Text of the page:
This review is part of our coverage of the 2022 New York Film Festival.
The Pitch: by Don DeLillo White Noise is one of those “great American novels” long thought unfilmable, a sprawling, acerbic takedown of late American capitalism and its relentless need to distract from the inevitable death of the movies, culture, conversation, things. And indeed, it’s strangely fitting that the filmmaker who finally tackles it is Indie Darling Noah Baumbach himself: Like DeLillo, he’s also concerned with failures and academic failures, the breakdown of the family unit , the ways we hold. of ephemera just so we don’t destroy ourselves.
And so it is in the three-part story of the Gladney clan, a nuclear family about to go metaphorically (and in some ways literally) nuclear. There’s Jack (Adam Driver, snakey and po-faced), a “Hitler Studies professor” who doesn’t speak German but wants to make a name for himself at the Midwestern liberal arts college where he teaches. His wife, Babette (Greta Gerwig, rocking a big perm), is a crazy mother of their four children (most of them from previous marriages, since they are both divorced) and hides of secret white pills whose origins and nature are a mystery to his family.
And there are children, from the proactive, pragmatic Heinrich (Sam Nivola, Alessandro’s son; his sister May plays the younger child Steffie) to the curious Denise (Raffey Cassidy) , who both lacked their parents’ penchant for distraction and anxiety.
Like most Americans, they are a family inundated with information, much of it trivial, but welcome distractions from the ever-slippery nature of reality. Jack never feels more alive than when he engages in a “lecture duel” with fellow prof Murray Siskind (Don Cheadle) to convince their students that “Elvis is the new Hitler.”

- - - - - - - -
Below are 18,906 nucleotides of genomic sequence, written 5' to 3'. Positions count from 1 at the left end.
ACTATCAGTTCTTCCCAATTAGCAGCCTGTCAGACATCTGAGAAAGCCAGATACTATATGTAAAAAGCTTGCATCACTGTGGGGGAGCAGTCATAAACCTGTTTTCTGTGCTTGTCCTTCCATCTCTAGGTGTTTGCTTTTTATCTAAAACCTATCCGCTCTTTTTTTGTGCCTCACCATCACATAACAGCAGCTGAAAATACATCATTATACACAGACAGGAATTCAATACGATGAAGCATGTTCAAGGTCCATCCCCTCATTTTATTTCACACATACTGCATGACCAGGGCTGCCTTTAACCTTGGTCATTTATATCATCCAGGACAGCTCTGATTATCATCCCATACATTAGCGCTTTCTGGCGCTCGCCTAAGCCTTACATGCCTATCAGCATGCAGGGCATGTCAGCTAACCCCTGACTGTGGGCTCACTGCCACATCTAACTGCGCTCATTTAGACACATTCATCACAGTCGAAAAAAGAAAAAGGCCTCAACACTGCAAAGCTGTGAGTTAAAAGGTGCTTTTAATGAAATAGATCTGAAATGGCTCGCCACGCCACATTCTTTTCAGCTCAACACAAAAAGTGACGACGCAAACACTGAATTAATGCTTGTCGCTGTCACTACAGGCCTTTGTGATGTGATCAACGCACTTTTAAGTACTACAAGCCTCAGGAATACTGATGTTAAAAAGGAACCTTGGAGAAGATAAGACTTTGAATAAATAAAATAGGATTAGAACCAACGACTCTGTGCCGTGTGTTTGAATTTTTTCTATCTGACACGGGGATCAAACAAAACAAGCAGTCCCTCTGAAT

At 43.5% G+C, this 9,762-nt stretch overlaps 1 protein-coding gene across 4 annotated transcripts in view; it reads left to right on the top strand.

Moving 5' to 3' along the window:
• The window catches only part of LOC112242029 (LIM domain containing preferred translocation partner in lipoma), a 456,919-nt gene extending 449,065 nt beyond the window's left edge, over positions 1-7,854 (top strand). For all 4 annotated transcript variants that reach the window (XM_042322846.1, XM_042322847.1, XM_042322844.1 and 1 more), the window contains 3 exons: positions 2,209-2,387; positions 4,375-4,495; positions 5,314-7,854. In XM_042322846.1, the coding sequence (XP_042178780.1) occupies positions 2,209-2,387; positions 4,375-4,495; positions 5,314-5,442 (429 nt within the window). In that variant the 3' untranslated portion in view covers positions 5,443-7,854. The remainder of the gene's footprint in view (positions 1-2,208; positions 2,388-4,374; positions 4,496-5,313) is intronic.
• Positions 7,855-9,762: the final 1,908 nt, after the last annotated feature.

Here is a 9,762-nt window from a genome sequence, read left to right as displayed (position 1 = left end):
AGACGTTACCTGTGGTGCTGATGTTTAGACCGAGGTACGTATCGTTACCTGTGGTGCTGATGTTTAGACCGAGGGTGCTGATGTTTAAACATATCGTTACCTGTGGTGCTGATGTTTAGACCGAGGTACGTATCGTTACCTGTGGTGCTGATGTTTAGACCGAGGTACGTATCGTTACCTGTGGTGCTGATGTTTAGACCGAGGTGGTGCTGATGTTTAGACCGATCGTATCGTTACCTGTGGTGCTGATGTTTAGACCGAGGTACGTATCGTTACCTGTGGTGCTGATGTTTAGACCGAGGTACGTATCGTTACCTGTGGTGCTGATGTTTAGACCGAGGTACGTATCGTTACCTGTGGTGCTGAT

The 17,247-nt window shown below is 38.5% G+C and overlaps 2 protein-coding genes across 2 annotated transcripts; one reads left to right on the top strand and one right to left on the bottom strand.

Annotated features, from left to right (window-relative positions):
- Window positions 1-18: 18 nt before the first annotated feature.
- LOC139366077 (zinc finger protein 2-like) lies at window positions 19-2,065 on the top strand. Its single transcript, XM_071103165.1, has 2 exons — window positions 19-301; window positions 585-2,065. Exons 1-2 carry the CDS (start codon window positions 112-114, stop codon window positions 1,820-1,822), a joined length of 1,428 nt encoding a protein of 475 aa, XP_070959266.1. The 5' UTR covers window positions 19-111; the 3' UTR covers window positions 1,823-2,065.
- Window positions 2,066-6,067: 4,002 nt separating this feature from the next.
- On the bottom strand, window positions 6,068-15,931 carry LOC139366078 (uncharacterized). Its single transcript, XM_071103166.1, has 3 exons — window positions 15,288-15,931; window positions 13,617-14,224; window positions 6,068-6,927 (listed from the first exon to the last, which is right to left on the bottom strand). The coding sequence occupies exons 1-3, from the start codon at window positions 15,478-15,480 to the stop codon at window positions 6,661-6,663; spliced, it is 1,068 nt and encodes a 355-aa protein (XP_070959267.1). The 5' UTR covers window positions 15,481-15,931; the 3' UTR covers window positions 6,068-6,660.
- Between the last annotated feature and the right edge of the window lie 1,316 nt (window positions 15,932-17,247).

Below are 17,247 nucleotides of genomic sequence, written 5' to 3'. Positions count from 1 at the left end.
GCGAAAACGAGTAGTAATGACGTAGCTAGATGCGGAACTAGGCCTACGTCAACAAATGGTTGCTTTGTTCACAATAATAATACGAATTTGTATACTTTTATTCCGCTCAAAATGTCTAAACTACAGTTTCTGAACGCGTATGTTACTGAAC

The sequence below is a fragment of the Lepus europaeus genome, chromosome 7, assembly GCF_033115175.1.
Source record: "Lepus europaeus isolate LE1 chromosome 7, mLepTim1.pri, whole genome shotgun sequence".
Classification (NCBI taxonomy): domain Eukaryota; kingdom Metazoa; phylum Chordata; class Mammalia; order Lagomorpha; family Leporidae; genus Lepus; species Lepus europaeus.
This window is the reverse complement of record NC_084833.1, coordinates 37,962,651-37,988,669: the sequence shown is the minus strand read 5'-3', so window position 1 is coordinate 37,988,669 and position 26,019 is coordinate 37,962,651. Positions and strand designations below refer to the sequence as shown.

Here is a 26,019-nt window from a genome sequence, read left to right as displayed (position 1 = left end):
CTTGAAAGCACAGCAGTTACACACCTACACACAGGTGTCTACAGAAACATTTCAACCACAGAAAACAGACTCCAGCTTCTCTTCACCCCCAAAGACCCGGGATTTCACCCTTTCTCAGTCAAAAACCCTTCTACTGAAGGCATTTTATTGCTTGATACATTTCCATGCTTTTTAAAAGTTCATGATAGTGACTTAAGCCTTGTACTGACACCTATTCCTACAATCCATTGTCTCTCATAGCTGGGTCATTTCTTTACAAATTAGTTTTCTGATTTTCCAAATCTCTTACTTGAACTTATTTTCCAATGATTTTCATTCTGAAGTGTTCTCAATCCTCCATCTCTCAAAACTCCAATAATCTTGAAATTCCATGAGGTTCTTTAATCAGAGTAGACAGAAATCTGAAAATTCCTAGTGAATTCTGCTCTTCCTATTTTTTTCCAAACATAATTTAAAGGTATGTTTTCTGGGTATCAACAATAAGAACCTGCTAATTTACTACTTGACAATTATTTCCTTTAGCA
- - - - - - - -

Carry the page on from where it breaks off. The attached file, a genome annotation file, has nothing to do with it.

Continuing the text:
Then, when an “airborne toxic event” looms over their neighborhood, he continues to downplay the threat until they can’t avoid evacuating, leading them into a traffic jam where they can investigate. how worried they should be by scanning the facial expressions of the people in the station wagons around them. No matter how bad things get, they can breathe a sigh of relief. After all, it didn’t happen they.
There’s Always More: White Noise is at once quintessential Baumbach (the grainy film look, the familiar cast and idiosyncracies) and a considerable departure from his usual. hope The Meyerowitz Stories and Marriage Story feels like Robert Altman’s odes to naturalism, White NoiseFlights of fancy and oddball structures share DNA with Tim Burton, the Coen Brothers, and even David Byrne’s winsome True Stories. The latter is especially true in its portrayal of the squeaky-clean fluorescence of the grocery store, the ultimate altar of consumption (and, therefore, immortality), capped off by a banger of a musical number in the credits, set to a new song from LCD Soundsystem.